It's been three weeks since lockdown restrictions were eased and shopping centres and stores re-opened their doors. It's been a tough few weeks for sure. Shopping centre giant Intu announced it was entering administration, while Bicester Village experienced backlash around its social distancing measures. We’ve taken a look at the sentiment of the social conversation about the Trafford Centre and compared it to that of Westfield Stratford to see what shopping centres can learn and do to improve customer perception and encourage a surge of shoppers.
Shopping centre sentiment uncovered: how Westfield Stratford and the Trafford Centre are faring post-lockdown
How are people feeling about shopping centres?
In Manchester, it could go either way. The Trafford Centre has received several messages over the last fortnight criticising social distance measures, or a lack of enforcement around those measures. But at the same time, there is plenty of positive chat about the centre, and curiosity for what might be to come over the coming months.
Customers and shoppers are actively seeking out information around opening times, which entrances to use and what is and isn’t open. People want to visit but they want to feel safe.
@intuTrafford Hey there! I know you've got a lot on your plate recently but I was just wondering - you've said the singing bears are on holiday, any idea if they are coming back this Christmas? I know you might not be able to pay for the flights back at the moment, but any ideas?
— Eddie's Tech (@EddiesTech) June 29, 2020
In Stratford’s Westfield the story is marginally more positive. Customers have praised brand efforts to get social distancing right, but still the majority of negativity surrounds the lack of distancing being enforced.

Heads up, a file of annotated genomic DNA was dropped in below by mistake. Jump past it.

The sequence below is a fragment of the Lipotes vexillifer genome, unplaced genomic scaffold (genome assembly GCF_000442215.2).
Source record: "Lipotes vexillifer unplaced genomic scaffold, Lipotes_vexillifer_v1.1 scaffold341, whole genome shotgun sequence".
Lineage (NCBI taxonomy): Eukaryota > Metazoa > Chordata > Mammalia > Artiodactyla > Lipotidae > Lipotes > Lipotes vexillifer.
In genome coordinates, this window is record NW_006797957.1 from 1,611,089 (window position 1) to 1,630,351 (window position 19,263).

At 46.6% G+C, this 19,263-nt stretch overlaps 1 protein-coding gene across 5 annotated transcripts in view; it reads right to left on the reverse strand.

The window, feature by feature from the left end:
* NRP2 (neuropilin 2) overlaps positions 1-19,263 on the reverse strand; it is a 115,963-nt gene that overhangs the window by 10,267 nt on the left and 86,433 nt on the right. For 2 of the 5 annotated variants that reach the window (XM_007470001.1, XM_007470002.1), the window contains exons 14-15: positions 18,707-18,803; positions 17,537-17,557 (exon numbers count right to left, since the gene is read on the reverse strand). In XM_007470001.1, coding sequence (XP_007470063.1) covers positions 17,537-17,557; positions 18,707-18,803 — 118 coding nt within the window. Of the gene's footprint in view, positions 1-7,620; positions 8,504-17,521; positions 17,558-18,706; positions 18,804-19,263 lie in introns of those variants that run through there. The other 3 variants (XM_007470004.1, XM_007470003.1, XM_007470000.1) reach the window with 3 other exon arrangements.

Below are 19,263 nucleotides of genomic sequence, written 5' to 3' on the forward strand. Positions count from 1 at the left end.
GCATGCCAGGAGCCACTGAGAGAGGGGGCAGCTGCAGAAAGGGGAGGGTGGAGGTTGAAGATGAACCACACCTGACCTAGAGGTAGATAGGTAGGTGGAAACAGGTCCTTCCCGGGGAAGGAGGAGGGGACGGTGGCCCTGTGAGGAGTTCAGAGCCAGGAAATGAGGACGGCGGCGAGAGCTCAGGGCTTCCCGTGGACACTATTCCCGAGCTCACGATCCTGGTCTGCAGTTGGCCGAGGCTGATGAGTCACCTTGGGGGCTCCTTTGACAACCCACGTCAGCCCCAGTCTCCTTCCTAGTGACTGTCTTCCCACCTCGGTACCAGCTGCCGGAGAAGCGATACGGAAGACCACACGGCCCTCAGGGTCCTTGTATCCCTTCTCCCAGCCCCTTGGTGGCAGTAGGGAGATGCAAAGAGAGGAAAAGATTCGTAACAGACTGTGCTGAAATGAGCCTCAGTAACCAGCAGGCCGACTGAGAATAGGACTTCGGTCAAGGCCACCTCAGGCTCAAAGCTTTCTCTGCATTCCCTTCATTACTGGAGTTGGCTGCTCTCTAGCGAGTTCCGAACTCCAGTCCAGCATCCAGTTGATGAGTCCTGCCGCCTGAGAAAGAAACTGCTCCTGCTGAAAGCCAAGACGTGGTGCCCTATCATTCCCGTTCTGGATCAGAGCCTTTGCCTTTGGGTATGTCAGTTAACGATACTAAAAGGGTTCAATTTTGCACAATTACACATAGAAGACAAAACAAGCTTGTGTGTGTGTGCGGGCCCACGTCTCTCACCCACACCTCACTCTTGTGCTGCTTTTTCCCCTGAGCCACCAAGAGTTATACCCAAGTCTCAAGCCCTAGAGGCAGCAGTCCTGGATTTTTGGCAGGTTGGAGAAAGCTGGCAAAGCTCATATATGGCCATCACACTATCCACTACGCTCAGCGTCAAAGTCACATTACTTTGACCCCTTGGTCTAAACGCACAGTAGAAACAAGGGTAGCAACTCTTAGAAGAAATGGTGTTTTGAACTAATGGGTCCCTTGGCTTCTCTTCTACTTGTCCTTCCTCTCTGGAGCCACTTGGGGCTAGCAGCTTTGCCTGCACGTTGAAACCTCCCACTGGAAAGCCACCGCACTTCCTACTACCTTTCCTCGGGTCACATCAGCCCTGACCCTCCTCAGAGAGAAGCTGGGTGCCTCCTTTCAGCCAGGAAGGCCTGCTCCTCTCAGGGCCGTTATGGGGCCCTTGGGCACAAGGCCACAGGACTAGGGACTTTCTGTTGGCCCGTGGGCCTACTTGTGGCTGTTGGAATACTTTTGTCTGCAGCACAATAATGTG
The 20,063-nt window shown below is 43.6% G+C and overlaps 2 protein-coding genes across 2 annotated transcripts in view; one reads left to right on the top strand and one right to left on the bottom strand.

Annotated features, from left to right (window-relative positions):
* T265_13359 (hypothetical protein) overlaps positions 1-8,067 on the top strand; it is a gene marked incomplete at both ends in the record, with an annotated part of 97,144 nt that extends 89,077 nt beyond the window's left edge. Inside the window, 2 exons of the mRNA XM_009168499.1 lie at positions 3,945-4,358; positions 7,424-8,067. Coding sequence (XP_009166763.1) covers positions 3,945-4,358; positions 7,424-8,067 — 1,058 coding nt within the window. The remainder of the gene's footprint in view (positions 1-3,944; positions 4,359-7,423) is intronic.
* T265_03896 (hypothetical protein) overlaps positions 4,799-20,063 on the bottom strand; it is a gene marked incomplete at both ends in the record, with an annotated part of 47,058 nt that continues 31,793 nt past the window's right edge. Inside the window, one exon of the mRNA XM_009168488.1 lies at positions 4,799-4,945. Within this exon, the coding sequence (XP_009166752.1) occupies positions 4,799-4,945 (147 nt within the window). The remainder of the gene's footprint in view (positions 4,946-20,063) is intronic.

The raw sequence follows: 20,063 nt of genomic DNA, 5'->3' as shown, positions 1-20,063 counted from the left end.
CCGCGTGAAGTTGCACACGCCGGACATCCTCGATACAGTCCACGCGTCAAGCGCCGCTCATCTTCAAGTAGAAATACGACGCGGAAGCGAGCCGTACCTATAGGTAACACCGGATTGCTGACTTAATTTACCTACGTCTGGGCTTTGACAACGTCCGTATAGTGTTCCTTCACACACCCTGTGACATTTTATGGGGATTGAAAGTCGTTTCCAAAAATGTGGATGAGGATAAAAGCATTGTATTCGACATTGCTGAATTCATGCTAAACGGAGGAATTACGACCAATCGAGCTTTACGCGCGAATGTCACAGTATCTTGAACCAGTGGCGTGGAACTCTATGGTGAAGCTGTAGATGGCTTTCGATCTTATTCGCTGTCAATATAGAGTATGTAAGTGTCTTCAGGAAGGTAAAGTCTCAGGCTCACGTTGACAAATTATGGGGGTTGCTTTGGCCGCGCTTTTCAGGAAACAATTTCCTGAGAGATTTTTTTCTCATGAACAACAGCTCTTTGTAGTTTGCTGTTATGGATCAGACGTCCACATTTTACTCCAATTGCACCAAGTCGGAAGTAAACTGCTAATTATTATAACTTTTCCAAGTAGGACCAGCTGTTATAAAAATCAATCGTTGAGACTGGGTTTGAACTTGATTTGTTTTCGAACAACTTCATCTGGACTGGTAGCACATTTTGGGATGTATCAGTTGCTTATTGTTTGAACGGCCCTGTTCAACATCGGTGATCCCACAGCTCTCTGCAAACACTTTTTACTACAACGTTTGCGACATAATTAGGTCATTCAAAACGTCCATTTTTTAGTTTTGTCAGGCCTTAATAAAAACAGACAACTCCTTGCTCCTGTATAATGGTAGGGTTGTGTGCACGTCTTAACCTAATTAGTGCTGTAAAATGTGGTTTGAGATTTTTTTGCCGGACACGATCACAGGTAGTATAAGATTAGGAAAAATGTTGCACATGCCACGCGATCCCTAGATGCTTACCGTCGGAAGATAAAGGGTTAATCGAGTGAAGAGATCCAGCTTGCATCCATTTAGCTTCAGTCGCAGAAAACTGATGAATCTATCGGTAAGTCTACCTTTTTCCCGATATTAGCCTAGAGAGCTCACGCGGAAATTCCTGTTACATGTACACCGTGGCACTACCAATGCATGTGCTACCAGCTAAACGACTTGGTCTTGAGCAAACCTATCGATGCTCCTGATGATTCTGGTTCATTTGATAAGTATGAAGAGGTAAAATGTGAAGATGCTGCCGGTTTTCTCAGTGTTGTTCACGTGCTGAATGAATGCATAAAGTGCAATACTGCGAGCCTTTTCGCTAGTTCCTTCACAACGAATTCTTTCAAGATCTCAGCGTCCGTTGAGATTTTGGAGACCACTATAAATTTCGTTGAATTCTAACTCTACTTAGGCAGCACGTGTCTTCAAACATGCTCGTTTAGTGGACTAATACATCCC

Meanwhile over in Westfield Stratford, the centre has positively benefited from a fantastic campaign celebrating NHS workers ahead of the NHS 72nd birthday. The emotional significance of the NHS is still very high and the public are still happy and proud to show their support, with praise coming from overseas as well as at home.
In Stratford’s Westfield, the story is a little more positive. But only marginally. Customers have praised brand efforts to get social distancing right, but still the majority of negativity surrounds the lack of distancing.
On the other hand Westfield Stratford has positively benefited from a fantastic campaign celebrating NHS workers ahead of the NHS 72nd birthday. The emotional significance of the NHS is still very high and the public are still happy and proud to show their support, with praise coming from overseas as well as at home.
True heroes! I really would like that kind of compliment and support from the Brazilian Ministry of Health. Instead, we are continuously receiving divergent advices and questionable guidelines. Keep the good work!
— Carlos A. Albach (@Carlos_Albach) July 4, 2020
Shoppers are still nervous. They want reassurance and their safety is their number one concern. While this is a new expectation for centres to have to meet, or at least it is on this scale of importance; meet this they must. While centres may be marking floors, operating one way systems, and communicating this to shoppers, the flaw seems to be in the enforcement.
Customers are clearly looking to retail outlets to ensure that other customers follow the rules. By not recognising that customers see this as the responsibility of the shopping centres, it is the centres themselves that are suffering in the sentiment stakes, when they do not take accountability..
People want to be out and about, they want to be spending money, exploring the places that have been off limits to them for three months, shopping centres will only benefit from this when they hear customer feedback and act on it.